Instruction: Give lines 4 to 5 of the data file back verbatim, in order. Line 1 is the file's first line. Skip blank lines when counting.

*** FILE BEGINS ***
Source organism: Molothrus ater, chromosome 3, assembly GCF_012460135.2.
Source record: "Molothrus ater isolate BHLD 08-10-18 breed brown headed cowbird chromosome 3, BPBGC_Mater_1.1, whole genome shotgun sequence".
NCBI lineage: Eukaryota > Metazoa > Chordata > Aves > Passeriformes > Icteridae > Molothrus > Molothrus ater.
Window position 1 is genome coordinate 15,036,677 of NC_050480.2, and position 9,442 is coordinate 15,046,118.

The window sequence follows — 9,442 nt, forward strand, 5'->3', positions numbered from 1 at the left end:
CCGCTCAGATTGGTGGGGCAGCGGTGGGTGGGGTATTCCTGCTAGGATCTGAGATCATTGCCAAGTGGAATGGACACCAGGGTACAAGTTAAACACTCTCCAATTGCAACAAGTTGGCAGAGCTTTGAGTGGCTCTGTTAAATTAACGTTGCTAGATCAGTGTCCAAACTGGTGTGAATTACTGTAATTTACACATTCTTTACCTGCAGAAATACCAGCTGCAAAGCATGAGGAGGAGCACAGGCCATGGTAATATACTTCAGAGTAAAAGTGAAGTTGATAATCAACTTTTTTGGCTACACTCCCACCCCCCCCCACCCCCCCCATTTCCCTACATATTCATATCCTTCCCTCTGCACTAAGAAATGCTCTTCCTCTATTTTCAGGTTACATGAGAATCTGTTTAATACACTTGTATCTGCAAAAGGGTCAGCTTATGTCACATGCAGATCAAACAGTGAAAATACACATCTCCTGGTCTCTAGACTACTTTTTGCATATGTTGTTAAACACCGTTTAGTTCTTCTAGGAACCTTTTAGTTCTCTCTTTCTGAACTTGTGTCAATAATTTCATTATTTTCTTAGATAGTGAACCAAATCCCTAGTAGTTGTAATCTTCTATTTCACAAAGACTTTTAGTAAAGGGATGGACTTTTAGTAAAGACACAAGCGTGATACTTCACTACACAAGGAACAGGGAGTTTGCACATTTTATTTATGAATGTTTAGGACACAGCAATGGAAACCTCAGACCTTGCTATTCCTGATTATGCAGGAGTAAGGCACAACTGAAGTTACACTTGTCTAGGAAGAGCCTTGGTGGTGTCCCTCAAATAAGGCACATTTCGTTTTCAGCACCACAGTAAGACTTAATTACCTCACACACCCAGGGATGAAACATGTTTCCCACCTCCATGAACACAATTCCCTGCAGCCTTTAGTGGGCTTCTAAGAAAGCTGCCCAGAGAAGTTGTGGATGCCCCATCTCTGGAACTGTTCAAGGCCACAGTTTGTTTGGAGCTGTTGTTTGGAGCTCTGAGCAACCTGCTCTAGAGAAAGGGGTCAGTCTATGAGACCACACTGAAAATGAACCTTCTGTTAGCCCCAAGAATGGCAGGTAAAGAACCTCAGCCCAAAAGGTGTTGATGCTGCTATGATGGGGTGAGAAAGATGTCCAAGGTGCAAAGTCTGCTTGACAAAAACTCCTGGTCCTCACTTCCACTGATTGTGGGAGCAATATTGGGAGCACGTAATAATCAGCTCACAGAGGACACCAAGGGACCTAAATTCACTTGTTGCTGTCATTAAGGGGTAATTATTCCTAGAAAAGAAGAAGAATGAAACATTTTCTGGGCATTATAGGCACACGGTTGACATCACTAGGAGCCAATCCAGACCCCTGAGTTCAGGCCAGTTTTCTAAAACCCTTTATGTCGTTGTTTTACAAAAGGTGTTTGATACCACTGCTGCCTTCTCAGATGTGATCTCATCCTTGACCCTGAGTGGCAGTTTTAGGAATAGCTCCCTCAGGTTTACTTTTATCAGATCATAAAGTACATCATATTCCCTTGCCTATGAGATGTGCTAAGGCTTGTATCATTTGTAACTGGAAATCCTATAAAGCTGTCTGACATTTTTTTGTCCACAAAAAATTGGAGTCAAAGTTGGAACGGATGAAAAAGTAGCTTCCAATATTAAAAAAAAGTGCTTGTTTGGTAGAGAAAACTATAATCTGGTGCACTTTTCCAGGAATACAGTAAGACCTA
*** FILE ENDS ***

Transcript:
Window position 1 is genome coordinate 15,036,677 of NC_050480.2, and position 9,442 is coordinate 15,046,118.

The window sequence follows — 9,442 nt, forward strand, 5'->3', positions numbered from 1 at the left end: